Cases in which non-signatories are bound by arbitration contracts are not limited to those involving relatives of patients who have accepted arbitration. Madden v. Kaiser Foundation Hospitals (1976) 17 Cal.3d 699 was a claim of misconduct by a government employee against health care providers who treated her as part of a health plan in which she was registered by her job. The interim contract between the employer (by the Board of Directors of the National Workers` Pension Plan) and the health plan required a mandatory reconciliation of misbehaviour claims. Madden concluded that, because the House had the legal authority to negotiate group medical contracts on behalf of state employees, arbitration has become an accepted means of dispute resolution and a general plenipotentiary is entitled to “do whatever is necessary or normal and usual . . . . for the achievement of its agency`s objective, the House had the power to approve a contract that would include an arbitration provision binding the workers. (Id. under 706.) As a result, the employee was required to settle her misconduct claims when she had not signed the arbitration agreement. This finding does not detract from the statement of Newton`s counsel, Murphy, that he did not provide services to the respondent independently of those made on behalf of Harvey Newton and that the respondent did not benefit from NORCAL`s agreement to grant him a defence.
It does not matter that Newton`s trial ended quickly and that he required little work, specific to the interviewee`s representation. The advantage conferred by the insurance policy was legal representation to defend the right to abuse. At the time it accepted this submission, the underlying debt had not yet been settled and it was not possible to predict what services Murphy was to provide in the defence against it. In accepting NORCalL`s defence, the interviewee avoided paying solely for the cost of a defence for the act of misconduct. The respondent must be subject to the insurance policy in order to obtain representation, but denying him the applicability of the arbitration provision would allow him to choose and choose the parts of the policy that she wanted to accept. On March 27, 1996, counsel James Murphy filed an abuse complaint with NORCAL for defence and compensation “on behalf of Dr. Newton and Nancy Newton.” Murphy`s letter stated that if NORCAL decided to provide a defence subject to rights, Dr. Newton requested that Murphy`s company be named on April 23, 1996, in accordance with Civil Code 2860, NORCAL agreed to defend Dr. Newton. In accordance with the allegations of NORCAL`s subsequent request to impose arbitration and the statement of NORCAL`s counsel, NORCAL stated that it was “ready to defend DR NEWTON and MRS NEWTON on an interim basis, subject to further investigations and a legal reserve, including the right to refuse or compensate for any payment and to demand reimbursement of all costs and costs related to the defence.” The common thread of all the cases mentioned above is the existence of an agency or a similar relationship between the non-signatory and one of the parties to the arbitration agreement. In the absence of such a relationship, the courts refused to retain non-signatories to arbitration agreements. For example, in Contra Costa County v.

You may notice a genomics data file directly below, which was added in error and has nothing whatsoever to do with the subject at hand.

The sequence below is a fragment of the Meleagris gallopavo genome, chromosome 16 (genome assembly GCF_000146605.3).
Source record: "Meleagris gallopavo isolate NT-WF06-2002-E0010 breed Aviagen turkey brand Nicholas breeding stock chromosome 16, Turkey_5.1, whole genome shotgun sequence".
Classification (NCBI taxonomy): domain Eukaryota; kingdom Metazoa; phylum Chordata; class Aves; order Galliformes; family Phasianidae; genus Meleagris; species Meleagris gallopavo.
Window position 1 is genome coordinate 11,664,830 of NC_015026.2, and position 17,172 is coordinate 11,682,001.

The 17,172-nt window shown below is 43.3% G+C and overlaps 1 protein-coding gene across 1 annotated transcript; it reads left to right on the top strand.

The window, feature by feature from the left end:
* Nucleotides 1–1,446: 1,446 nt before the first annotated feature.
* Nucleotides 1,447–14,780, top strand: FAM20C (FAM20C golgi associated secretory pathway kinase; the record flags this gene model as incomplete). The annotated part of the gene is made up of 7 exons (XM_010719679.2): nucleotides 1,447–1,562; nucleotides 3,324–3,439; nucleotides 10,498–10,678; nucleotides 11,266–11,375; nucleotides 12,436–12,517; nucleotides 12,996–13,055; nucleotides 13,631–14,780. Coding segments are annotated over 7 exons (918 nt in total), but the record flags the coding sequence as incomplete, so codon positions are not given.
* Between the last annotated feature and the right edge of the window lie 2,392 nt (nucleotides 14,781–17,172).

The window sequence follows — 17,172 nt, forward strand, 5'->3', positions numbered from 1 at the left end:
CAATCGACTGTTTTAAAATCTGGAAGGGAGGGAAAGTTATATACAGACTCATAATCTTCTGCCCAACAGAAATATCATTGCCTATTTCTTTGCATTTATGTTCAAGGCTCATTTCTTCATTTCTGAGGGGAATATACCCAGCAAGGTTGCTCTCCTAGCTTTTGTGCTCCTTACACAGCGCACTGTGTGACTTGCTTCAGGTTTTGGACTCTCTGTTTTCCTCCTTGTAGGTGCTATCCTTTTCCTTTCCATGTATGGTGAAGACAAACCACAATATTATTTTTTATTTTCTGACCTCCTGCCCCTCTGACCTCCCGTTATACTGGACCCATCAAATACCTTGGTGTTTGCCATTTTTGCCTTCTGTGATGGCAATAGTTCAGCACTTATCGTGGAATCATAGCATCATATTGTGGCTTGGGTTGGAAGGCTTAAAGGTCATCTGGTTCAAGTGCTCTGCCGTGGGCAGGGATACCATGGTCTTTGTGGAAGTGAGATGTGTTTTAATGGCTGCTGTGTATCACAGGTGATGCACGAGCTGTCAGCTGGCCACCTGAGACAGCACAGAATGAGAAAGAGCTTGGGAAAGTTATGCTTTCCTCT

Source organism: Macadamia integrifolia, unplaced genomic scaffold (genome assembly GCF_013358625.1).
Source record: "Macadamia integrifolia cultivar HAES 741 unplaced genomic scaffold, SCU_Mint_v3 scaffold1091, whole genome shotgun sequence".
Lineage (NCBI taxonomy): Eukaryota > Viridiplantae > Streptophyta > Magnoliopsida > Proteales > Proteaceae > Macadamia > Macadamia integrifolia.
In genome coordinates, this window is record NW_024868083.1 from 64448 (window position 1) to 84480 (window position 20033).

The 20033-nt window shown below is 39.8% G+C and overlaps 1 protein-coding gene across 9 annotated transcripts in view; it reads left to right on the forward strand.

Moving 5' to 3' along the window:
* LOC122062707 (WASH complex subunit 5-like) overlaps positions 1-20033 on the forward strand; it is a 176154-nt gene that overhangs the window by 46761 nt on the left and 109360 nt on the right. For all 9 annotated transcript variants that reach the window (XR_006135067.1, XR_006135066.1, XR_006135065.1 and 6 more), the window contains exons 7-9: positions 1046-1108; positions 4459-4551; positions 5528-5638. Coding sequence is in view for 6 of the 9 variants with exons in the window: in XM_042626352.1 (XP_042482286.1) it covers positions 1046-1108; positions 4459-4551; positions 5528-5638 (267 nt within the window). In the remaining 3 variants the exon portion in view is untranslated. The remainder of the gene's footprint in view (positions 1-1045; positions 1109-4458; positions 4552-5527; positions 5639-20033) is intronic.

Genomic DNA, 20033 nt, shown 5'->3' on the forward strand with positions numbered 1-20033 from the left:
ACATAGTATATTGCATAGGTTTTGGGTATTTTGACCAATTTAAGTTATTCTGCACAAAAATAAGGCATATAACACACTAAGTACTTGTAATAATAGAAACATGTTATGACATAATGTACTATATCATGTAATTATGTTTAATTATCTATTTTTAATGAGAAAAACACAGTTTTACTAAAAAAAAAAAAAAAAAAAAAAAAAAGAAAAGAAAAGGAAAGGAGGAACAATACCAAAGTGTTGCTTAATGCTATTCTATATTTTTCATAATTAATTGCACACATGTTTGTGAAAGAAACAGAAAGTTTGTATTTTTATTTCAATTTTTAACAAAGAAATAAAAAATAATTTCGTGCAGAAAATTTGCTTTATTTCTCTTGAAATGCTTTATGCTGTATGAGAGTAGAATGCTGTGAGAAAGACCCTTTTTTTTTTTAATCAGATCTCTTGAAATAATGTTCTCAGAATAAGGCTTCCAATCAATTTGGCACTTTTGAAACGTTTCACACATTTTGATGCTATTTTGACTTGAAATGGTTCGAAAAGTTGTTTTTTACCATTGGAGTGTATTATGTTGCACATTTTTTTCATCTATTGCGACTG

Kaiser Foundation Health Plan, Inc. (1996) 47 Cal.App.4th 237, another department of that court found that an arbitration agreement between a patient and a health care provider did not apply to a complainant who is not a party to the agreement and is seeking damages from the health care provider.